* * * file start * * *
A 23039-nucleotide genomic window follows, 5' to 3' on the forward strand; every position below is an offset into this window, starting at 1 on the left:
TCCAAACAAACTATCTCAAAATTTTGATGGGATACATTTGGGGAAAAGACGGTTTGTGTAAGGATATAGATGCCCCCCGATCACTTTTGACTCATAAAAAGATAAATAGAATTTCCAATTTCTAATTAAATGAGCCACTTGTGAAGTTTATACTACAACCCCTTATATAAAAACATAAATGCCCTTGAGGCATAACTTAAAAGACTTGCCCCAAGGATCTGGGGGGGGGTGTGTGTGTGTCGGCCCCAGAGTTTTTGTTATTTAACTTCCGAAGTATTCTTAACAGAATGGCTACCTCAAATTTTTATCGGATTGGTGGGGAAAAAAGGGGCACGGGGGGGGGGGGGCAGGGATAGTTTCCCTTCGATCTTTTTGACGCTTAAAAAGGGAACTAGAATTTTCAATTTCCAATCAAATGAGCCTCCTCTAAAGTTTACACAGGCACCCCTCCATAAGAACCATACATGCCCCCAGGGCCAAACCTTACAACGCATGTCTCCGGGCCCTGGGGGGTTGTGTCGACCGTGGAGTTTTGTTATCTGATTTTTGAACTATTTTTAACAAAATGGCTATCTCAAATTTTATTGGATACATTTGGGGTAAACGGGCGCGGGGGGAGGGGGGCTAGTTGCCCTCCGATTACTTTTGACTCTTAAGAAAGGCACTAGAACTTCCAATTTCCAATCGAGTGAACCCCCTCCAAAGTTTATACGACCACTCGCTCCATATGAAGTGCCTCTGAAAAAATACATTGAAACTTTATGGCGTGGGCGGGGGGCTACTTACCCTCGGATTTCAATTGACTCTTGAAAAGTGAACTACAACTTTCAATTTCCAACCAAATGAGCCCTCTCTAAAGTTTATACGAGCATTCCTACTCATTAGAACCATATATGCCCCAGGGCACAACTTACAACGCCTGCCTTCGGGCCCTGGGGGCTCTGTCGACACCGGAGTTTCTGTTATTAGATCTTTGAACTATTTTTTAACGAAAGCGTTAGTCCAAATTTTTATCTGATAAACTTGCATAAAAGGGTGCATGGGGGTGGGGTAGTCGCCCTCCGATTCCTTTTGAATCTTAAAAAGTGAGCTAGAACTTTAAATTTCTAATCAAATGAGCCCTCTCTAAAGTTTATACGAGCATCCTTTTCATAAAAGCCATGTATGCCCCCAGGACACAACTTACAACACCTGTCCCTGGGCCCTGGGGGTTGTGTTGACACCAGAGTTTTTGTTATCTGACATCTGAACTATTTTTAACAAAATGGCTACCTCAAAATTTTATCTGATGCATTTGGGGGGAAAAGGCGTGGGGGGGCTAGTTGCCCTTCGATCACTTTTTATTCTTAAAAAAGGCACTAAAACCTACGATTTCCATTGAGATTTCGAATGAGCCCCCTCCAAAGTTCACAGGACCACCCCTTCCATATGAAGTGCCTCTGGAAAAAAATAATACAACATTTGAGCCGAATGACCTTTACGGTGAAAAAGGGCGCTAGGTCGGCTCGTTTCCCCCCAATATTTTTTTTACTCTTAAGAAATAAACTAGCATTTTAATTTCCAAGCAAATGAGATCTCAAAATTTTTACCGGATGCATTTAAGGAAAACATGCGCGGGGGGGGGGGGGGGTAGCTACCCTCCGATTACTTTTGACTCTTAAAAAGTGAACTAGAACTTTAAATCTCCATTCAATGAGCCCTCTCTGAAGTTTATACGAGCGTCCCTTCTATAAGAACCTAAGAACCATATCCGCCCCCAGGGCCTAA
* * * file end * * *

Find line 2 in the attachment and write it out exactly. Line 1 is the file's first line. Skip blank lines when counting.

TCCAAACAAACTATCTCAAAATTTTGATGGGATACATTTGGGGAAAAGACGGTTTGTGTAAGGATATAGATGCCCCCCGATCACTTTTGACTCATAAAAAGATAAATAGAATTTCCAATTTCTAATTAAATGAGCCACTTGTGAAGTTTATACTACAACCCCTTATATAAAAACATAAATGCCCTTGAGGCATAACTTAAAAGACTTGCCCCAAGGATCTGGGGGGGGGTGTGTGTGTGTCGGCCCCAGAGTTTTTGTTATTTAACTTCCGAAGTATTCTTAACAGAATGGCTACCTCAAATTTTTATCGGATTGGTGGGGAAAAAAGGGGCACGGGGGGGGGGGGGCAGGGATAGTTTCCCTTCGATCTTTTTGACGCTTAAAAAGGGAACTAGAATTTTCAATTTCCAATCAAATGAGCCTCCTCTAAAGTTTACACAGGCACCCCTCCATAAGAACCATACATGCCCCCAGGGCCAAACCTTACAACGCATGTCTCCGGGCCCTGGGGGGTTGTGTCGACCGTGGAGTTTTGTTATCTGATTTTTGAACTATTTTTAACAAAATGGCTATCTCAAATTTTATTGGATACATTTGGGGTAAACGGGCGCGGGGGGAGGGGGGCTAGTTGCCCTCCGATTACTTTTGACTCTTAAGAAAGGCACTAGAACTTCCAATTTCCAATCGAGTGAACCCCCTCCAAAGTTTATACGACCACTCGCTCCATATGAAGTGCCTCTGAAAAAATACATTGAAACTTTATGGCGTGGGCGGGGGGCTACTTACCCTCGGATTTCAATTGACTCTTGAAAAGTGAACTACAACTTTCAATTTCCAACCAAATGAGCCCTCTCTAAAGTTTATACGAGCATTCCTACTCATTAGAACCATATATGCCCCAGGGCACAACTTACAACGCCTGCCTTCGGGCCCTGGGGGCTCTGTCGACACCGGAGTTTCTGTTATTAGATCTTTGAACTATTTTTTAACGAAAGCGTTAGTCCAAATTTTTATCTGATAAACTTGCATAAAAGGGTGCATGGGGGTGGGGTAGTCGCCCTCCGATTCCTTTTGAATCTTAAAAAGTGAGCTAGAACTTTAAATTTCTAATCAAATGAGCCCTCTCTAAAGTTTATACGAGCATCCTTTTCATAAAAGCCATGTATGCCCCCAGGACACAACTTACAACACCTGTCCCTGGGCCCTGGGGGTTGTGTTGACACCAGAGTTTTTGTTATCTGACATCTGAACTATTTTTAACAAAATGGCTACCTCAAAATTTTATCTGATGCATTTGGGGGGAAAAGGCGTGGGGGGGCTAGTTGCCCTTCGATCACTTTTTATTCTTAAAAAAGGCACTAAAACCTACGATTTCCATTGAGATTTCGAATGAGCCCCCTCCAAAGTTCACAGGACCACCCCTTCCATATGAAGTGCCTCTGGAAAAAAATAATACAACATTTGAGCCGAATGACCTTTACGGTGAAAAAGGGCGCTAGGTCGGCTCGTTTCCCCCCAATATTTTTTTTACTCTTAAGAAATAAACTAGCATTTTAATTTCCAAGCAAATGAGATCTCAAAATTTTTACCGGATGCATTTAAGGAAAACATGCGCGGGGGGGGGGGGGGGTAGCTACCCTCCGATTACTTTTGACTCTTAAAAAGTGAACTAGAACTTTAAATCTCCATTCAATGAGCCCTCTCTGAAGTTTATACGAGCGTCCCTTCTATAAGAACCTAAGAACCATATCCGCCCCCAGGGCCTAA